Ted Cruz announced he was running for president on an empty stomach. Well, almost empty.
Cruz was signing a small American flag in a sea of fans and admirers and news cameras and members of the media when I asked him what he’d had to eat on the morning of his biggest day of his political life—so far. He paused for just the briefest of moments.
“To be honest, just a cup of coffee,” Cruz said. He turned back to the flag, then paused again. “My wife wouldn’t be happy with me.”
Heidi Cruz, the blonde would-be future first lady, will probably forgive him. Even without a balanced breakfast, her husband gave a powerful, energetic speech to officially launch his campaign for president. The audience at Liberty University, the evangelical Christian school founded by the late Jerry Falwell, was primed to give Cruz the enthusiastic response his campaign wanted.
It was an overly friendly crowd, even if they weren't there by choice. Cruz’s address occured during the university’s thrice-weekly convocation, a sort of mix of worship service and school assembly that every Liberty student is required to attend. Famous speakers are a regular occurrence. Last week, South Carolina congressman Trey Gowdy came, one student told me, and a week before, “some general.” Sometimes the speakers are a really big deal, he adds. A few weeks ago, Sean Hannity stopped by.
But there hasn’t been anything at a Liberty convocation like a presidential campaign announcement, and Cruz’s was a perfect fit. The event began promptly at 10 a.m. in Liberty's Vines Center arena with a suite of worship and praise songs by the house band. Almost all the students around me sang along. Ted Cruz’s father Rafael, a preacher and evangelical celebrity in his own right, filed in, and then Heidi and the two little Cruz girls, Caroline and Catherine.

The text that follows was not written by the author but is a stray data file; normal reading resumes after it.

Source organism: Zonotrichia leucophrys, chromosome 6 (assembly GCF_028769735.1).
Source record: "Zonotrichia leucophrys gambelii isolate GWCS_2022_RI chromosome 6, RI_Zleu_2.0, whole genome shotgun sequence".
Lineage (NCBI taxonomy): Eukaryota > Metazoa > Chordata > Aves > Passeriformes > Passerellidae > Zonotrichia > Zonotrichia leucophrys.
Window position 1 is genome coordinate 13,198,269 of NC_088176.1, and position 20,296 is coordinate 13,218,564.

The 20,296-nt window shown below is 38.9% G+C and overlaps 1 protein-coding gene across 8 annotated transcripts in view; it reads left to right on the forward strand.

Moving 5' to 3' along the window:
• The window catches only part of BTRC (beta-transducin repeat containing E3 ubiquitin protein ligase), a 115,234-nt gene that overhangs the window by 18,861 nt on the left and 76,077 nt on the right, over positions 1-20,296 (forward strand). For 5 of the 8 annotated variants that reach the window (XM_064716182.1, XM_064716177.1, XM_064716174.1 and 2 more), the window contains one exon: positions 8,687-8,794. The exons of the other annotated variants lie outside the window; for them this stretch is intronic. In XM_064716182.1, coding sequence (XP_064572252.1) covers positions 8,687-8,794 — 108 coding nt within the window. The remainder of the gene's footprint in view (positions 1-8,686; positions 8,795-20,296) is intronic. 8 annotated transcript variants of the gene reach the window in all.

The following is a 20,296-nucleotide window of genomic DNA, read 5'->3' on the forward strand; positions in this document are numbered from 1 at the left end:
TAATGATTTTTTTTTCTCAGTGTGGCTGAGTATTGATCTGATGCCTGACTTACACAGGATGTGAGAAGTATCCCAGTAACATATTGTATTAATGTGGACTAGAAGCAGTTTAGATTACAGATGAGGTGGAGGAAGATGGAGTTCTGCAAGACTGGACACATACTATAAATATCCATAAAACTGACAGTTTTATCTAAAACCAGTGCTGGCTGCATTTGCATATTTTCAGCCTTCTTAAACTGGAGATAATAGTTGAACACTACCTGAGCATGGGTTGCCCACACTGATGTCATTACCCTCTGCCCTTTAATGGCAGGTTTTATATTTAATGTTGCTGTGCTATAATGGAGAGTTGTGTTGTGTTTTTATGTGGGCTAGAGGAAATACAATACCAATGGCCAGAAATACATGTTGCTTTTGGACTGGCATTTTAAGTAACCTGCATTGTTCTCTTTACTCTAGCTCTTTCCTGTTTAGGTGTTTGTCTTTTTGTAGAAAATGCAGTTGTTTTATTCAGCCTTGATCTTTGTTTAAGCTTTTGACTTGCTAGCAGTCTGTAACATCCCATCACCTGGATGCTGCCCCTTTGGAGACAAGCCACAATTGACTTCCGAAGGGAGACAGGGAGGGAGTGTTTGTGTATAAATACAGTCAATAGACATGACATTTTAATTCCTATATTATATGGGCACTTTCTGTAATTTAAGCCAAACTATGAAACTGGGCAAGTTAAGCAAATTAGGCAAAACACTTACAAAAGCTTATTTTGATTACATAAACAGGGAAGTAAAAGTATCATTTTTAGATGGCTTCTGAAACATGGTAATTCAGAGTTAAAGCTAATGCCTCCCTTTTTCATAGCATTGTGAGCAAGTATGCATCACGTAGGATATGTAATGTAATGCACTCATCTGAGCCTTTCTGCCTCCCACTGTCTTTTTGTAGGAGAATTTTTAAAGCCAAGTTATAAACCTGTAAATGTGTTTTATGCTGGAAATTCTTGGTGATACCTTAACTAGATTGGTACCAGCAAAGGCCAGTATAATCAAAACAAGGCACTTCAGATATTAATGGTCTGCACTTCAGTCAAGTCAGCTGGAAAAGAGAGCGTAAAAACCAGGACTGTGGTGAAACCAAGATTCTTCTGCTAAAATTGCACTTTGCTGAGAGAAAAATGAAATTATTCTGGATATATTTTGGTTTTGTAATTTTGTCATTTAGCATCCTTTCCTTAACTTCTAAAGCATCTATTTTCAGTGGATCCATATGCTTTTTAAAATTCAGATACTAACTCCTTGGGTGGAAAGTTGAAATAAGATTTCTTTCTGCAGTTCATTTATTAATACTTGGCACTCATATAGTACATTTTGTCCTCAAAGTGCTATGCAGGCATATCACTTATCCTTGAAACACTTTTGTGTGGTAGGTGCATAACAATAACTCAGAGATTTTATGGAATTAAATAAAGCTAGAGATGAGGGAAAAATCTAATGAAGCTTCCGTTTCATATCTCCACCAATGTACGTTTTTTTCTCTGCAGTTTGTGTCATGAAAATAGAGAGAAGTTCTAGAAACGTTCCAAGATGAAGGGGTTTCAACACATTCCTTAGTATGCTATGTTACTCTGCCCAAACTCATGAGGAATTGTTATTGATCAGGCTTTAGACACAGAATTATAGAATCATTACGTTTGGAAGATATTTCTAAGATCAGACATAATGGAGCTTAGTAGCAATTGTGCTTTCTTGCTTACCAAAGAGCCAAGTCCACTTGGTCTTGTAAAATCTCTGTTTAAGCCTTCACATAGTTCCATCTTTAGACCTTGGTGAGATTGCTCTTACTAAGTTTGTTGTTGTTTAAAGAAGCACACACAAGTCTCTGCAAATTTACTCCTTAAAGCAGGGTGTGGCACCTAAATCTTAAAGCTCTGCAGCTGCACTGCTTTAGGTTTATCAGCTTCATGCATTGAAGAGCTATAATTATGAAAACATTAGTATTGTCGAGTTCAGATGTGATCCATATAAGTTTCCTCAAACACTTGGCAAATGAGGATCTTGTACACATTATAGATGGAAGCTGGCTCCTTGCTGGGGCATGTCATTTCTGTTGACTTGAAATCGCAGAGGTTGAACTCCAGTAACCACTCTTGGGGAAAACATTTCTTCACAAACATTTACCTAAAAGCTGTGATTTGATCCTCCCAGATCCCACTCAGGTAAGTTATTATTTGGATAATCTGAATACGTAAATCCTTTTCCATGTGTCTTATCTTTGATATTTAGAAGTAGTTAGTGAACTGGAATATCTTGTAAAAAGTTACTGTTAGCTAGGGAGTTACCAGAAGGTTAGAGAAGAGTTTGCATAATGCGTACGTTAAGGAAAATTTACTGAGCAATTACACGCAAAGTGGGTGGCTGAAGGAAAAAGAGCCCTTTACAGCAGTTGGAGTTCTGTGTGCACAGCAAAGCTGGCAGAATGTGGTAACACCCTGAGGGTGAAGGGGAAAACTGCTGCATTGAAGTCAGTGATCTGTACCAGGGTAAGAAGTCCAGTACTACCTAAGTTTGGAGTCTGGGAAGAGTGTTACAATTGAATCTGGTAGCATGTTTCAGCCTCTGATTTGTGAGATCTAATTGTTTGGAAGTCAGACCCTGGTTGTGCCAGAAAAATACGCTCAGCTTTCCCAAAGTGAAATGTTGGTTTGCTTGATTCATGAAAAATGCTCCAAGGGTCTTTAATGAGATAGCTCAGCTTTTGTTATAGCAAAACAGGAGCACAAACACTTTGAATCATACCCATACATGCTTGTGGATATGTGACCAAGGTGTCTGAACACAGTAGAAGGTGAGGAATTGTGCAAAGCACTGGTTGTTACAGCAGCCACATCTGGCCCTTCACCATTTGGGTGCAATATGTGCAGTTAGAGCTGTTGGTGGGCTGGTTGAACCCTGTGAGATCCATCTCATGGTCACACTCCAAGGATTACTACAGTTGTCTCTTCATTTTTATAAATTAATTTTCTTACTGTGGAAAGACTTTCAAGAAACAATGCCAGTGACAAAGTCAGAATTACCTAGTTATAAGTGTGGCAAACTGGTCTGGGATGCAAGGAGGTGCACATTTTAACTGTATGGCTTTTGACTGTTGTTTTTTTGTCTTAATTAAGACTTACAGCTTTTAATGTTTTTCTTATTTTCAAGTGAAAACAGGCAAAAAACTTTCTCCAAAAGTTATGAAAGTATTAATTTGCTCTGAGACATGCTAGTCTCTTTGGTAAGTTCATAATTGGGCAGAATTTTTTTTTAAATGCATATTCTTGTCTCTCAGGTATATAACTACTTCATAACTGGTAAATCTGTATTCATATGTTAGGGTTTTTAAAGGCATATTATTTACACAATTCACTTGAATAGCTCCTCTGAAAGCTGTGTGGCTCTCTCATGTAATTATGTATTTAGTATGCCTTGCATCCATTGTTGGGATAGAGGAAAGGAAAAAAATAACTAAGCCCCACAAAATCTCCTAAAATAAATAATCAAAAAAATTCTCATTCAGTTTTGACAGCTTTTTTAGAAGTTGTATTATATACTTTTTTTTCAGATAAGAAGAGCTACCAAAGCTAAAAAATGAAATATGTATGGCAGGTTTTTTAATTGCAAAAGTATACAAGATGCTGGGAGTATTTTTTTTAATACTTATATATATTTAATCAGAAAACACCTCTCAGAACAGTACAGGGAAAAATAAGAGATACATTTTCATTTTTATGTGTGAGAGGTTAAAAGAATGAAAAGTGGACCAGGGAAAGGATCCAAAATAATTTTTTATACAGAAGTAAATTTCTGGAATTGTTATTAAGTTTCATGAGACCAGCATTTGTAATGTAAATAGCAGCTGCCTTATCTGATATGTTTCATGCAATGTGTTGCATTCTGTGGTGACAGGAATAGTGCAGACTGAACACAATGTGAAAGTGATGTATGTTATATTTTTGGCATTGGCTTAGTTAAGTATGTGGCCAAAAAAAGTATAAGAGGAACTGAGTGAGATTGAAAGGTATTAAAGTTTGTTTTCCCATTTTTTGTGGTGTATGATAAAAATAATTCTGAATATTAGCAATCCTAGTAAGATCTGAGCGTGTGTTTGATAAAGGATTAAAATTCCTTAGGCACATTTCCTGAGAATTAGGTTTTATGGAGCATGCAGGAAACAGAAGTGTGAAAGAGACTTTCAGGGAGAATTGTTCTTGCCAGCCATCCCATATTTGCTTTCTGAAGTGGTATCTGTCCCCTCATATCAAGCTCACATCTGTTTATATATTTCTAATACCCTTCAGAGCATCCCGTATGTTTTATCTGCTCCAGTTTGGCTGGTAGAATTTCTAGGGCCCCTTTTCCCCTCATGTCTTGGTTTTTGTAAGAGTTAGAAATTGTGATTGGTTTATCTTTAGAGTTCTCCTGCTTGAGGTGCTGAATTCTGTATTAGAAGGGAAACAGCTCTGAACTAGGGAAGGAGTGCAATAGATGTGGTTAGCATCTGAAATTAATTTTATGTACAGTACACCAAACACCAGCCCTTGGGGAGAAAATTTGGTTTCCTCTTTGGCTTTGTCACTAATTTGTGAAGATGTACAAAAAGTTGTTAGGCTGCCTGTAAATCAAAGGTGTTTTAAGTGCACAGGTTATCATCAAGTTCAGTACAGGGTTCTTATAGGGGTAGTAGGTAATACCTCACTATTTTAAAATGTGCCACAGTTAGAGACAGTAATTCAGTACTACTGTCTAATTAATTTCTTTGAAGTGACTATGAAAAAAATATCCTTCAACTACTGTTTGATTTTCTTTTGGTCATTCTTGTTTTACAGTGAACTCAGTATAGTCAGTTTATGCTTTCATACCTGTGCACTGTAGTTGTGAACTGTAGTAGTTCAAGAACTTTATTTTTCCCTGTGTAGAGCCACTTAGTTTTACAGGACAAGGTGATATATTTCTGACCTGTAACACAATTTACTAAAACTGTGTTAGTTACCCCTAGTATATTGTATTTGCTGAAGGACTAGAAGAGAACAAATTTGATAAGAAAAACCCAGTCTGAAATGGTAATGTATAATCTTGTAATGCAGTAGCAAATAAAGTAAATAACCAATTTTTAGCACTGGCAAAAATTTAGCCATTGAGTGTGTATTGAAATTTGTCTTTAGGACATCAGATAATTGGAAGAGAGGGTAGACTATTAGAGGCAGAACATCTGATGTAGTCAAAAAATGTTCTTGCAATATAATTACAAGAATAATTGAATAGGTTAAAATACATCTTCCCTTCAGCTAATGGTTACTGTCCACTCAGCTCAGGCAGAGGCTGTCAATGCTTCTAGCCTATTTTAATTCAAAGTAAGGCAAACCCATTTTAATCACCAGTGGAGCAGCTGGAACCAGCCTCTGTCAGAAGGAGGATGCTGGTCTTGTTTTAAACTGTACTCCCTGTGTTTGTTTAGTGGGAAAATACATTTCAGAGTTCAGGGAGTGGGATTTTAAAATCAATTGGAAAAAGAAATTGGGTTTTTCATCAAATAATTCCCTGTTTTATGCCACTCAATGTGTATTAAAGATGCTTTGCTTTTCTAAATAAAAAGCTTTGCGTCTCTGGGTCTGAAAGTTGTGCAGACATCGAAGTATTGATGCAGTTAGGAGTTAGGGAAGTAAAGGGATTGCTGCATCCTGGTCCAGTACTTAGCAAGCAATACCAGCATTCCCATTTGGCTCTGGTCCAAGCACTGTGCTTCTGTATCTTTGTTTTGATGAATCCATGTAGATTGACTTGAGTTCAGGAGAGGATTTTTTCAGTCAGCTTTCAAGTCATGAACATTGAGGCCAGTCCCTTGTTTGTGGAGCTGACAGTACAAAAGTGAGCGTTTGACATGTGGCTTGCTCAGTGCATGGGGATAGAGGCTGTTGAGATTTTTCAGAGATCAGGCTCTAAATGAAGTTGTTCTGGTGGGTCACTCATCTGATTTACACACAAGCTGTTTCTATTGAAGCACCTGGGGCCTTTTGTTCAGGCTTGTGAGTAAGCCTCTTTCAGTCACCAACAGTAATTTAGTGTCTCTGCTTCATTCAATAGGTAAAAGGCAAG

Liberty’s president, Jerry Falwell Jr, introduced Cruz, who strode in in a conservative black suit and striped tie. By the time he reached the stage in the middle of the arena, the podium and band equipment had disappeared. A thin microphone headset hugged Cruz’s right cheek.
For observers of the junior senator from Texas, the speech was vintage Cruz. He paced across the stage, circling around to look at all sides of the full arena but always pivoting back toward the array of TV cameras. He had the look and feel of a preacher, his voice rising to signal his reaching a powerful point, only to fall to nearly a whisper for a soft landing on the critical conclusion.
“The power of the American people when we rise up and stand for liberty,” Cruz said, crescendoing before dropping down to finish with, “knows…no…bounds.”
Those accustomed to the typical media portrayal of Cruz—angry, obstinate, shrill—saw a different version of the senator, an inspirational politician who asked his audience to hope and, well, imagine.
“Imagine,” Cruz said, “in 2017 a new president signing legislation repealing every word of Obamacare.” Cheers.
“Imagine a president that finally, finally, finally secures the borders,” he said. More cheers.
“Imagine instead of economic stagnation, booming economic growth,” he said, his voice booming on the word. A couple students sitting near me guffawed, for some reason. “Imagine young people coming out of school with four, five, six job offers,” he said. They liked that a lot.
“Imagine a president who stands unapologetically with the state of Israel,” Cruz said, getting his first standing ovation and one of his longest applause breaks.
Imagine, Cruz went on, the trials this country has faced through the years, from the Revolutionary War through the Great Depression and the end of the Cold War. (Conspicuously absent was a mention of the Civil War.) Throughout American history, he said, men like George Washington and Franklin Roosevelt and Ronald Reagan led the nation through these struggles.
“You know, compared to that, repealing Obamacare and abolishing the IRS ain’t all that tough,” Cruz said with a smile.
If there was an interruption to the uplifting spirit of the event, it came just before Cruz’s official declaration. A number flashed on the jumbo screens above the stage. Cruz asked the students to “break the rules” of convocation and take out their phones to text the word “Constitution” to the number. A noticeable “huh?” was heard in my section. Do college students text words that long?